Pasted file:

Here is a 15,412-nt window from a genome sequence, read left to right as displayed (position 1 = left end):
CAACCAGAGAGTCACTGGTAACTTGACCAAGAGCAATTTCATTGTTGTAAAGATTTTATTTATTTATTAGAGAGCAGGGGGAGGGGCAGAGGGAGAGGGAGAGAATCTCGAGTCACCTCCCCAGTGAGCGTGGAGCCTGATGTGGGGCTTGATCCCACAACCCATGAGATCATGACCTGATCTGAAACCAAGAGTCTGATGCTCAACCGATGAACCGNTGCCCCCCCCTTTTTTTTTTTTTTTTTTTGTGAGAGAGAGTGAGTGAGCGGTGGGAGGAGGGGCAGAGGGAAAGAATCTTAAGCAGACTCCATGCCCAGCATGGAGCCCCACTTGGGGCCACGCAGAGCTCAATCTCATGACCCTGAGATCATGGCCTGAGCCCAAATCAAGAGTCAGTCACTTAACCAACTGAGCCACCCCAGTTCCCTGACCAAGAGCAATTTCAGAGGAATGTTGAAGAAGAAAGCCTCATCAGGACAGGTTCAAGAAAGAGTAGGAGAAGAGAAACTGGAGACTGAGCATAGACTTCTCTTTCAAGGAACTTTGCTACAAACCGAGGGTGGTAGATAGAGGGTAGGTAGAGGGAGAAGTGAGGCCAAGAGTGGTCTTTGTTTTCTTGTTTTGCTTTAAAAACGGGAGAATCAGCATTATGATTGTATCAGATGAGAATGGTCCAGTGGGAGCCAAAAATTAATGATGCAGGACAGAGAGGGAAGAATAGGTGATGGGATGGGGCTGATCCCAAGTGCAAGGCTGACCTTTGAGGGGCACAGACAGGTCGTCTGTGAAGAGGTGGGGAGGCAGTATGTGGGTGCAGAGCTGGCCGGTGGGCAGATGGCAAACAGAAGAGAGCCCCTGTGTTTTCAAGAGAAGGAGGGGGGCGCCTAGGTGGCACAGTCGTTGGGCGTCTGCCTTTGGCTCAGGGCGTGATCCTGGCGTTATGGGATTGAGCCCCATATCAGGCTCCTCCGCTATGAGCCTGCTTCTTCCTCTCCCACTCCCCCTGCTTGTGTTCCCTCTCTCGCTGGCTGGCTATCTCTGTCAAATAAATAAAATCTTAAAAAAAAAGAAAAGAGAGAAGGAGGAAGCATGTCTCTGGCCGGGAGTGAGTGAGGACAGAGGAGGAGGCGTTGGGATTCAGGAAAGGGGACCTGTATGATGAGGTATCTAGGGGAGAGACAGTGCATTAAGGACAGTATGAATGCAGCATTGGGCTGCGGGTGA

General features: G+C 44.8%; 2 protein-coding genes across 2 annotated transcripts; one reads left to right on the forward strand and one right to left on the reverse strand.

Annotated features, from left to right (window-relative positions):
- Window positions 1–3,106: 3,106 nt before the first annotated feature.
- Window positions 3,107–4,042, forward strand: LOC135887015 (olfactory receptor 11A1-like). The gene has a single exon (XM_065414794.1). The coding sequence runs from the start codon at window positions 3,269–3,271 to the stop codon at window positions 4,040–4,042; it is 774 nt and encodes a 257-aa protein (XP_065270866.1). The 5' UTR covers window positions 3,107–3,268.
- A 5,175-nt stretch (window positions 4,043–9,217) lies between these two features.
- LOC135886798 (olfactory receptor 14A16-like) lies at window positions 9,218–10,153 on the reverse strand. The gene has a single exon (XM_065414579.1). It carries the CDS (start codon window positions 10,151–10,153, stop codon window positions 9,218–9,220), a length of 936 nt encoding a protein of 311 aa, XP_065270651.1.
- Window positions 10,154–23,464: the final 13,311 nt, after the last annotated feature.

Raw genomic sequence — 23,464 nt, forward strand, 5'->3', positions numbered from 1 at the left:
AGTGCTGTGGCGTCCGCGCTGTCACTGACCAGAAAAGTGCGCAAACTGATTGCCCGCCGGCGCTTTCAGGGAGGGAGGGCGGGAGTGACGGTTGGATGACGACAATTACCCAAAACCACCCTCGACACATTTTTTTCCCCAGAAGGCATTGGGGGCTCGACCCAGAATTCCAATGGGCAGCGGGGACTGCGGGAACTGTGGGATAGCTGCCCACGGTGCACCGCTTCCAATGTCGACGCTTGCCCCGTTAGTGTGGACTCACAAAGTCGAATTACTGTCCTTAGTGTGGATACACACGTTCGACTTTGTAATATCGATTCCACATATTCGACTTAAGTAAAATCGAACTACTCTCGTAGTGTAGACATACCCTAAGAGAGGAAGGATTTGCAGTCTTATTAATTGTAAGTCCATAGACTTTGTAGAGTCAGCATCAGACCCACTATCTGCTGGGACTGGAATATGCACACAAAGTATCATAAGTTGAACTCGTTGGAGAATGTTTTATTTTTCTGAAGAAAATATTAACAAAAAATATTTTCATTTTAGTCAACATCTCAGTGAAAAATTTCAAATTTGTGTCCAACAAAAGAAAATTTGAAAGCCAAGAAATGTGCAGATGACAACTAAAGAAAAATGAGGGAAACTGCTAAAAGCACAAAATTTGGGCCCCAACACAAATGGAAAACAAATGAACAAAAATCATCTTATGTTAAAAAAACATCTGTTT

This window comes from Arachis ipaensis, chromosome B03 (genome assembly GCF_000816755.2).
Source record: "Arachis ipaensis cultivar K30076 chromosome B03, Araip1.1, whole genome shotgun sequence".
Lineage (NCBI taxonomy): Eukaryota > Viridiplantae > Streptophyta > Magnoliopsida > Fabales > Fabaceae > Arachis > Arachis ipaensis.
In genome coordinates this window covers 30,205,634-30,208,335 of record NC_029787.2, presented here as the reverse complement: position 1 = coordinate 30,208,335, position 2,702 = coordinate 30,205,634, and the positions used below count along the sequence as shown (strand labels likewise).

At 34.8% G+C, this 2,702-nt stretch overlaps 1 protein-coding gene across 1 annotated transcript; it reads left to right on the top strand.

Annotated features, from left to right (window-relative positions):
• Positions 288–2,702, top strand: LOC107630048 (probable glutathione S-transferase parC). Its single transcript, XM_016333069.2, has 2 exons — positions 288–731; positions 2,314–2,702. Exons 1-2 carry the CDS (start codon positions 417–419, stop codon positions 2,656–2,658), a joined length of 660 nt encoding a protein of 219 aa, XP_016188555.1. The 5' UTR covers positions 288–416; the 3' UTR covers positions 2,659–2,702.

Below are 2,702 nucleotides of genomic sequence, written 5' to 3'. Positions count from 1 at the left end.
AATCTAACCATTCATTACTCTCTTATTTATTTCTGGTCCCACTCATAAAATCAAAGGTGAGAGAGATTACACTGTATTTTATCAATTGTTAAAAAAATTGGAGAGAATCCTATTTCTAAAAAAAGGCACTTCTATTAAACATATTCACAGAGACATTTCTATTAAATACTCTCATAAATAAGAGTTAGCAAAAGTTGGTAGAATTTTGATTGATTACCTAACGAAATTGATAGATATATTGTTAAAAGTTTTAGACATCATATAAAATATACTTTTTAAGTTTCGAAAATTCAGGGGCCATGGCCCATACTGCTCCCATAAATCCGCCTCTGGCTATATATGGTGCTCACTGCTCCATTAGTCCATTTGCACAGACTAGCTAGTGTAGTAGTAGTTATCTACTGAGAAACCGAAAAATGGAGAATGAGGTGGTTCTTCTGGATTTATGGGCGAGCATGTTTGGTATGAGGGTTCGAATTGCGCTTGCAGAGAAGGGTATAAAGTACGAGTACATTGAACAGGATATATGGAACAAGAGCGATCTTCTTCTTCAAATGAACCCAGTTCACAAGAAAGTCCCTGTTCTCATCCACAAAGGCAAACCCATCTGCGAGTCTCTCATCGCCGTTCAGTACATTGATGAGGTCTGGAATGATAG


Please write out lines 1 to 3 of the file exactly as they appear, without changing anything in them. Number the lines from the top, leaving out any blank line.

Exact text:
Here is a 15,412-nt window from a genome sequence, read left to right as displayed (position 1 = left end):
CAACCAGAGAGTCACTGGTAACTTGACCAAGAGCAATTTCATTGTTGTAAAGATTTTATTTATTTATTAGAGAGCAGGGGGAGGGGCAGAGGGAGAGGGAGAGAATCTCGAGTCACCTCCCCAGTGAGCGTGGAGCCTGATGTGGGGCTTGATCCCACAACCCATGAGATCATGACCTGATCTGAAACCAAGAGTCTGATGCTCAACCGATGAACCGNTGCCCCCCCCTTTTTTTTTTTTTTTTTTTGTGAGAGAGAGTGAGTGAGCGGTGGGAGGAGGGGCAGAGGGAAAGAATCTTAAGCAGACTCCATGCCCAGCATGGAGCCCCACTTGGGGCCACGCAGAGCTCAATCTCATGACCCTGAGATCATGGCCTGAGCCCAAATCAAGAGTCAGTCACTTAACCAACTGAGCCACCCCAGTTCCCTGACCAAGAGCAATTTCAGAGGAATGTTGAAGAAGAAAGCCTCATCAGGACAGGTTCAAGAAAGAGTAGGAGAAGAGAAACTGGAGACTGAGCATAGACTTCTCTTTCAAGGAACTTTGCTACAAACCGAGGGTGGTAGATAGAGGGTAGGTAGAGGGAGAAGTGAGGCCAAGAGTGGTCTTTGTTTTCTTGTTTTGCTTTAAAAACGGGAGAATCAGCATTATGATTGTATCAGATGAGAATGGTCCAGTGGGAGCCAAAAATTAATGATGCAGGACAGAGAGGGAAGAATAGGTGATGGGATGGGGCTGATCCCAAGTGCAAGGCTGACCTTTGAGGGGCACAGACAGGTCGTCTGTGAAGAGGTGGGGAGGCAGTATGTGGGTGCAGAGCTGGCCGGTGGGCAGATGGCAAACAGAAGAGAGCCCCTGTGTTTTCAAGAGAAGGAGGGGGGCGCCTAGGTGGCACAGTCGTTGGGCGTCTGCCTTTGGCTCAGGGCGTGATCCTGGCGTTATGGGATTGAGCCCCATATCAGGCTCCTCCGCTATGAGCCTGCTTCTTCCTCTCCCACTCCCCCTGCTTGTGTTCCCTCTCTCGCTGGCTGGCTATCTCTGTCAAATAAATAAAATCTTAAAAAAAAAGAAAAGAGAGAAGGAGGAAGCATGTCTCTGGCCGGGAGTGAGTGAGGACAGAGGAGGAGGCGTTGGGATTCAGGAAAGGGGACCTGTATGATGAGGTATCTAGGGGAGAGACAGTGCATTAAGGACAGTATGAATGCAGCATTGGGCTGCGGGTGA

General features: G+C 44.8%; 2 protein-coding genes across 2 annotated transcripts; one reads left to right on the forward strand and one right to left on the reverse strand.